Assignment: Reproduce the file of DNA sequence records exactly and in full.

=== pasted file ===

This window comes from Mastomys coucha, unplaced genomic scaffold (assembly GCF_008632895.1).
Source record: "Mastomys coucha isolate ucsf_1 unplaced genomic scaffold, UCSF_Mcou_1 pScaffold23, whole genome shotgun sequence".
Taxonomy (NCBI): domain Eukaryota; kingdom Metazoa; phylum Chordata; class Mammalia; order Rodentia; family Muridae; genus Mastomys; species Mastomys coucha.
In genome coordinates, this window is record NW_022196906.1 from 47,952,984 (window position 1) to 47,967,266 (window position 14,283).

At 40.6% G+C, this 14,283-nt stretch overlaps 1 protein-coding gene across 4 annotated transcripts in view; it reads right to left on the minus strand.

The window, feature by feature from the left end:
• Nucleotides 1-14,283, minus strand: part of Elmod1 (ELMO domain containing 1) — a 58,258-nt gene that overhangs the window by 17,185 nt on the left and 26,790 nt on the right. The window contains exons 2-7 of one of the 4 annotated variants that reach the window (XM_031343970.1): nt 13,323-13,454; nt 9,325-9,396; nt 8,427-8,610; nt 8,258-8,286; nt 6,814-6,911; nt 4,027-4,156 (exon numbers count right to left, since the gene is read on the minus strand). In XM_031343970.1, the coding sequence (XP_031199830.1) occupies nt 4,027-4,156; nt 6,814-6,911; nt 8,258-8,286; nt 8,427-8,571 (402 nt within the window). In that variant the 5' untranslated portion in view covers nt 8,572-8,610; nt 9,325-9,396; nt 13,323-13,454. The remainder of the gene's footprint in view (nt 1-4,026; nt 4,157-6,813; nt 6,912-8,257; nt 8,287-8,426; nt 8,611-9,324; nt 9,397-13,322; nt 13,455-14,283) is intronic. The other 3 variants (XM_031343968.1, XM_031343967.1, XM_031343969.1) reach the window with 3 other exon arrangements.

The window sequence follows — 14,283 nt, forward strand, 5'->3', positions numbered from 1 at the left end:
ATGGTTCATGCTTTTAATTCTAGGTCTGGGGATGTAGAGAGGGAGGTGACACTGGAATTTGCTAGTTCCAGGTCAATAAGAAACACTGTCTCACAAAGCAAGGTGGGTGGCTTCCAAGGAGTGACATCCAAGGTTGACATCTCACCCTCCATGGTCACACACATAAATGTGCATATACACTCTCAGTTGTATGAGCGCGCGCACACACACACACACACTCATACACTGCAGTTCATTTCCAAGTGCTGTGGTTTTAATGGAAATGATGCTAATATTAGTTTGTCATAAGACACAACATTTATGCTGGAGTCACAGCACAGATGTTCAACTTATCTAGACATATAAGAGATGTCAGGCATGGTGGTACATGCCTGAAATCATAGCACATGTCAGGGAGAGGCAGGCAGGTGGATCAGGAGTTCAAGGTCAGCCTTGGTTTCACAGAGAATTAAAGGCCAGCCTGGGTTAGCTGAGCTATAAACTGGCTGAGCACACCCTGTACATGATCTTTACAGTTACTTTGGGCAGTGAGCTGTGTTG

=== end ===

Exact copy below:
This window comes from Mastomys coucha, unplaced genomic scaffold (assembly GCF_008632895.1).
Source record: "Mastomys coucha isolate ucsf_1 unplaced genomic scaffold, UCSF_Mcou_1 pScaffold23, whole genome shotgun sequence".
Taxonomy (NCBI): domain Eukaryota; kingdom Metazoa; phylum Chordata; class Mammalia; order Rodentia; family Muridae; genus Mastomys; species Mastomys coucha.
In genome coordinates, this window is record NW_022196906.1 from 47,952,984 (window position 1) to 47,967,266 (window position 14,283).

At 40.6% G+C, this 14,283-nt stretch overlaps 1 protein-coding gene across 4 annotated transcripts in view; it reads right to left on the minus strand.

The window, feature by feature from the left end:
• Nucleotides 1-14,283, minus strand: part of Elmod1 (ELMO domain containing 1) — a 58,258-nt gene that overhangs the window by 17,185 nt on the left and 26,790 nt on the right. The window contains exons 2-7 of one of the 4 annotated variants that reach the window (XM_031343970.1): nt 13,323-13,454; nt 9,325-9,396; nt 8,427-8,610; nt 8,258-8,286; nt 6,814-6,911; nt 4,027-4,156 (exon numbers count right to left, since the gene is read on the minus strand). In XM_031343970.1, the coding sequence (XP_031199830.1) occupies nt 4,027-4,156; nt 6,814-6,911; nt 8,258-8,286; nt 8,427-8,571 (402 nt within the window). In that variant the 5' untranslated portion in view covers nt 8,572-8,610; nt 9,325-9,396; nt 13,323-13,454. The remainder of the gene's footprint in view (nt 1-4,026; nt 4,157-6,813; nt 6,912-8,257; nt 8,287-8,426; nt 8,611-9,324; nt 9,397-13,322; nt 13,455-14,283) is intronic. The other 3 variants (XM_031343968.1, XM_031343967.1, XM_031343969.1) reach the window with 3 other exon arrangements.

The window sequence follows — 14,283 nt, forward strand, 5'->3', positions numbered from 1 at the left end:
ATGGTTCATGCTTTTAATTCTAGGTCTGGGGATGTAGAGAGGGAGGTGACACTGGAATTTGCTAGTTCCAGGTCAATAAGAAACACTGTCTCACAAAGCAAGGTGGGTGGCTTCCAAGGAGTGACATCCAAGGTTGACATCTCACCCTCCATGGTCACACACATAAATGTGCATATACACTCTCAGTTGTATGAGCGCGCGCACACACACACACACACTCATACACTGCAGTTCATTTCCAAGTGCTGTGGTTTTAATGGAAATGATGCTAATATTAGTTTGTCATAAGACACAACATTTATGCTGGAGTCACAGCACAGATGTTCAACTTATCTAGACATATAAGAGATGTCAGGCATGGTGGTACATGCCTGAAATCATAGCACATGTCAGGGAGAGGCAGGCAGGTGGATCAGGAGTTCAAGGTCAGCCTTGGTTTCACAGAGAATTAAAGGCCAGCCTGGGTTAGCTGAGCTATAAACTGGCTGAGCACACCCTGTACATGATCTTTACAGTTACTTTGGGCAGTGAGCTGTGTTG